Cutwater C-30 Command Bridge

Cutwater C-30 Command Bridge

Norris Comer New Boats

Cutwater C-30 Command Bridge

There’s quite a few locally-built Cutwater builds on local waters these days, and the newest Cutwater C-30 Command Bridge (CB) is an evolution of the original C-30 pocket cruiser with a sporty look that takes the build in a new direction.

The distinguishing feature of the CB is the open flybridge that works in concert with another helm within the cabin. Granted, a flybridge on a sporty cruising boat of this size isn’t going to be as large as a slower, beefier trawler of similar length overall, but for those of us who put a premium on the wind-in-you-face feel, the bridge could be the perfect touch. Access to the bridge is granted via a simple set of stairs oriented port from the cockpit. Additionally, simple but functional bench seating is positioned right behind the helm for company. A radar tower or solar array could naturally be mounted up there as well.

Cutwater C-30 Command Bridge SpecsThe rest of the CB is similar to her sisterships with a few clever additions. The cockpit seating arrangement comfortably accommodates eight adults within striking distance of the swimstep. The galley also conceals cooking appliances beneath a hinged countertop, a nice touch to make the space more versatile. There’s deployable seating on the foredeck for relaxation, but make sure to use the handrails to navigate the exposed walkways. There are three separate berths aboard designed to host six guests. The CB is powered by a 435-horsepower Volvo inboard diesel engine.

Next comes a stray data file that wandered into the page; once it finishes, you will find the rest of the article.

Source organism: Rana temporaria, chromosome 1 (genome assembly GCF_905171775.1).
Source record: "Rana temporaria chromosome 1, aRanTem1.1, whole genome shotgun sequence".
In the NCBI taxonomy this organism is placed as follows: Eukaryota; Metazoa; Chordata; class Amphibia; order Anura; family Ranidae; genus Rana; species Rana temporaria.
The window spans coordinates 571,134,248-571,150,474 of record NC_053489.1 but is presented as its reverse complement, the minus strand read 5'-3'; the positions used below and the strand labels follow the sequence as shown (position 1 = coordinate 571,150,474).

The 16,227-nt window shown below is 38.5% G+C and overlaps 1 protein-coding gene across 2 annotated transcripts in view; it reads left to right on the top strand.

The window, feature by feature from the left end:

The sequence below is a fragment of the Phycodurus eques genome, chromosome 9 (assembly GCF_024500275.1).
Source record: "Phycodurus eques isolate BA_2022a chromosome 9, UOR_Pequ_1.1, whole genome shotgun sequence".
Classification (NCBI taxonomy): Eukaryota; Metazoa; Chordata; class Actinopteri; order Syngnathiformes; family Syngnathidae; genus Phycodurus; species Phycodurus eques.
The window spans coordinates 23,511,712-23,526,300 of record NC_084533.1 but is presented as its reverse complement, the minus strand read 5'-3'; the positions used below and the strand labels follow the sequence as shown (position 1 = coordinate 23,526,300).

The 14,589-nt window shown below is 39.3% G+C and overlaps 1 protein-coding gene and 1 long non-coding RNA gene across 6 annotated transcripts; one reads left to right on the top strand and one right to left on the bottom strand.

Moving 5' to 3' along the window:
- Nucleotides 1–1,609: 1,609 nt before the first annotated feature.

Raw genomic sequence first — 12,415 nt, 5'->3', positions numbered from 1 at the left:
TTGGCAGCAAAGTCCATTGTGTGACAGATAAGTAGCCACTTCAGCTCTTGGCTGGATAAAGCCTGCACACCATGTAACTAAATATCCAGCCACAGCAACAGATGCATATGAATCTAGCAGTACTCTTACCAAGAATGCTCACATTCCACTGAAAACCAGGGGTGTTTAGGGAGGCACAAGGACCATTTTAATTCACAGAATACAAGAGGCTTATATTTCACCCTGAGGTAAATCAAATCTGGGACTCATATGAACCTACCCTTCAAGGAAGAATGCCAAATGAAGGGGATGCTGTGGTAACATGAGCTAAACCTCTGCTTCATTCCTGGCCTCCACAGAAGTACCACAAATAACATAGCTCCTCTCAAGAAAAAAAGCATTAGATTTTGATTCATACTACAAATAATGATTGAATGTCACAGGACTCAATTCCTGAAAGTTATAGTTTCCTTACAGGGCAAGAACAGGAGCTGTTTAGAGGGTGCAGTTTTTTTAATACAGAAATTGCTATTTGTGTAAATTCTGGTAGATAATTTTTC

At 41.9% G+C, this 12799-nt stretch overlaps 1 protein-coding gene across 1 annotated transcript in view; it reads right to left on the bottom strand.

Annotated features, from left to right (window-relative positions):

If this locally-made, pocket family cruiser with sporty looks and flybridge experience has your eye, you can reach out to local dealers Sundance Yachts (Blaine, Portland, Seattle) or Bellingham Yacht Sales (Bellingham, Everett) for more information or pricing options.

Norris Comer

Written by

Norris Comer is an award-winning writer and the former Managing Editor of Northwest Yachting magazine. He was raised in Portland, Oregon and got his BS in Marine Science at Eckerd College in St. Petersburg, FL where he lived aboard a 1973 Catalina 27 before moving to Washington and an Albin Vega. He has worked as a commercial fisherman, wandered aimlessly around the world, studied oil spills, and was a contestant on the Norwegian reality TV show "Alt for Norge."

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